Researchers develop new biosynthesis process to create antibiotics

Scientists have discovered that manipulating residues enables precision during the antibiotic biosynthesis assembly line.

Biosynthesis for antibiotics

Researchers from North Carolina (NC) State University, US, report that they have found a way to fine-tune the molecular assembly line that creates antibiotics via engineered biosynthesis. According to the team, this work could allow scientists to improve existing antibiotics as well as design new drug candidates quickly and efficiently.

They highlight that bacteria – such as E. coli – harness biosynthesis to create molecules that are difficult to make artificially.

“We already use bacteria to make a number of drugs for us,” said Edward Kalkreuter, former graduate student at NC State and lead author of a paper describing the research. “But we also want to make alterations to these compounds; for example, there is a lot of drug resistance to erythromycin. Being able to make molecules with similar activity but improved efficacy against resistance is the general goal.”

The researchers compare this process to an assembly line where each stop along the line features a robot that chooses a particular piece and adds it to the whole. They explain that for biosynthesis, erythromycin is the main component and an acyltransferase (AT) – an enzyme – is like the robot at the stations along the assembly line. Each AT “robot” selects a chemical block, or extender unit, to add to the molecule. At each station the AT robot has 430 amino acids, or residues, which help it select which extender unit to add.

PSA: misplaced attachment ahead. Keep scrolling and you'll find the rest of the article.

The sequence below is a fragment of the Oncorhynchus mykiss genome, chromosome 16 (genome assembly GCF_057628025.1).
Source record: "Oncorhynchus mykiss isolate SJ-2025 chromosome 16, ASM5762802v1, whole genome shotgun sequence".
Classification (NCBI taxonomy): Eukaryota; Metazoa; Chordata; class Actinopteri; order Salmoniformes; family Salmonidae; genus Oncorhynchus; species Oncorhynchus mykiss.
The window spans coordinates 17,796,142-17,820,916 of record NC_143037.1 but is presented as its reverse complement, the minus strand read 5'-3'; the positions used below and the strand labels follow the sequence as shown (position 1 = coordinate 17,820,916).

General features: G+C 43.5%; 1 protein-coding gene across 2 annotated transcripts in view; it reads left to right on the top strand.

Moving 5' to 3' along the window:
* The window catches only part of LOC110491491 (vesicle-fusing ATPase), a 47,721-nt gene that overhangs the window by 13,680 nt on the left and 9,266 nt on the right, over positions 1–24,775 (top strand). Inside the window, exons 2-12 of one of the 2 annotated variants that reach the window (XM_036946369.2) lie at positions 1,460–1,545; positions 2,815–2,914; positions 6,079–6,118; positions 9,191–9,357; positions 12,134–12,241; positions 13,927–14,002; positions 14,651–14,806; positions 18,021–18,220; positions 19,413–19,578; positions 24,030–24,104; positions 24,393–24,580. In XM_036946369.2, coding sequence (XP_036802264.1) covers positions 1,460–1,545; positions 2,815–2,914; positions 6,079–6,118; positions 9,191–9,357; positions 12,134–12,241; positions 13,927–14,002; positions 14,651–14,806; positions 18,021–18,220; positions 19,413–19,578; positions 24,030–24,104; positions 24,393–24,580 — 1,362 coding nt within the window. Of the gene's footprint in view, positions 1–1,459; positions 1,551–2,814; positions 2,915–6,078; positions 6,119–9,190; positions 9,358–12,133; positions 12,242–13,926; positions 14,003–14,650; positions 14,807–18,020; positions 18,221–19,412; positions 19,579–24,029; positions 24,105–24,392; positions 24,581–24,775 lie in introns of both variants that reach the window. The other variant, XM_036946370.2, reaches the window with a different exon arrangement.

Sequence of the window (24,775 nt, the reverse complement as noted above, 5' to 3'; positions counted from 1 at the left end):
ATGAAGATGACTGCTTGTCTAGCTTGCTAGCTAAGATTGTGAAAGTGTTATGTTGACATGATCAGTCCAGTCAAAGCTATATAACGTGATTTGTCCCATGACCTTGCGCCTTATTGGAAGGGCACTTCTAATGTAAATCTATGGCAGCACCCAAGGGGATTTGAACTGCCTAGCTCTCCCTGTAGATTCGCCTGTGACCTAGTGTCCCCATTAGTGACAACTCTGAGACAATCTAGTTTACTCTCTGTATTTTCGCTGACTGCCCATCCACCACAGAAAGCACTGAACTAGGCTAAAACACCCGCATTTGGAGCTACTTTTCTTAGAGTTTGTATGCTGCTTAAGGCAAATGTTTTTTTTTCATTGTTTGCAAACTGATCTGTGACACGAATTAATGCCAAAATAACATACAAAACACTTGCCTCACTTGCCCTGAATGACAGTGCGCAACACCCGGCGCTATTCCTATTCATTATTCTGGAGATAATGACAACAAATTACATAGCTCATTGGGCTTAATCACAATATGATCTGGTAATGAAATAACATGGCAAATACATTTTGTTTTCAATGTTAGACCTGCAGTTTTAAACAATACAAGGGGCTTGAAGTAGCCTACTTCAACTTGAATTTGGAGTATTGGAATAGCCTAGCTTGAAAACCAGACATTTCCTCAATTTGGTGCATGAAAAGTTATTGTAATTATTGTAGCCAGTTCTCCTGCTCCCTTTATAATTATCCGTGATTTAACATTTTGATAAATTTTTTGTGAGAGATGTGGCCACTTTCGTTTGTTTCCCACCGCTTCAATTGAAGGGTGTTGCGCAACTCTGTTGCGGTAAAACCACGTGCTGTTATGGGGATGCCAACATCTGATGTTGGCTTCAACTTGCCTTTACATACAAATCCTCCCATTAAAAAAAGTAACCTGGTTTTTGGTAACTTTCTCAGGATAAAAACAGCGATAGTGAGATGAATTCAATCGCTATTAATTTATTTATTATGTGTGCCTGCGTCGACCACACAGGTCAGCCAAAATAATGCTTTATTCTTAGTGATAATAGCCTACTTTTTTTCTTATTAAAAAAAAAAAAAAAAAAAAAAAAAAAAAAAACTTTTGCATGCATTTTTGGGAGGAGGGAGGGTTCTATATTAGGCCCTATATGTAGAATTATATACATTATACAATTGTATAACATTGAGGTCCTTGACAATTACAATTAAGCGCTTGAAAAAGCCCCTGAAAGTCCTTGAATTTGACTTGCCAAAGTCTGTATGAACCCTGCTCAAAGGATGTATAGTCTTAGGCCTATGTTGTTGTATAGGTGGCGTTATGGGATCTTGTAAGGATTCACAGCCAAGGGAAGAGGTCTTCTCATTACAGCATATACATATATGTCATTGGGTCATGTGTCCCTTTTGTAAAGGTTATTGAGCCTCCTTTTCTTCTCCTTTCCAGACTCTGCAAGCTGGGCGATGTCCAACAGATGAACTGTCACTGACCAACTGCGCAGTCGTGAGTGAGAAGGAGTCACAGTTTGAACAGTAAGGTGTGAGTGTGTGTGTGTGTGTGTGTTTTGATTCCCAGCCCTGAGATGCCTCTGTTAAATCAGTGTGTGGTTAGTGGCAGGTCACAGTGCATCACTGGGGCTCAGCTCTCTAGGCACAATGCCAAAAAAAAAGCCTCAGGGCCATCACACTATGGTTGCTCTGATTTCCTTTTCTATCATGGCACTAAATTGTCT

“Different types of extender units impact the activity of the molecule,” said Professor Gavin Williams, corresponding author of the research. “Identifying the residues that affect extender unit selection is one way to create molecules with the activity we want.”

The team used molecular dynamic simulations to examine AT residues and identified 10 residues that significantly affect extender unit selection. They then performed mass spectrometry and in vitro testing on AT enzymes that had these residues changed in order to confirm their activity had also changed. The results supported the computer simulation’s predictions.

“These simulations predict what parts of the enzyme we can change by showing how the enzyme moves over time,” said Kalkreuter. “Generally, people look at static, non-moving structures of enzymes. That makes it hard to predict what they do, because enzymes are not static in nature. Prior to this work, very few residues were thought or known to affect extender unit selection.”

According to the team, manipulating residues allows for much greater precision in reprogramming the biosynthetic assembly line.

“Previously, researchers who wanted to change an antibiotic’s structure would simply swap out the entire AT enzyme,” Williams said. “That is the equivalent of removing an entire robot from the assembly line. By focusing on the residues, we are merely replacing the fingers on that arm – like reprogramming a workstation rather than removing it. It allows for much greater precision. Using these computational simulations to figure out which residues to replace is another tool in the toolbox for researchers who use bacteria to biosynthesise drugs.”

The study was published in Nature Communications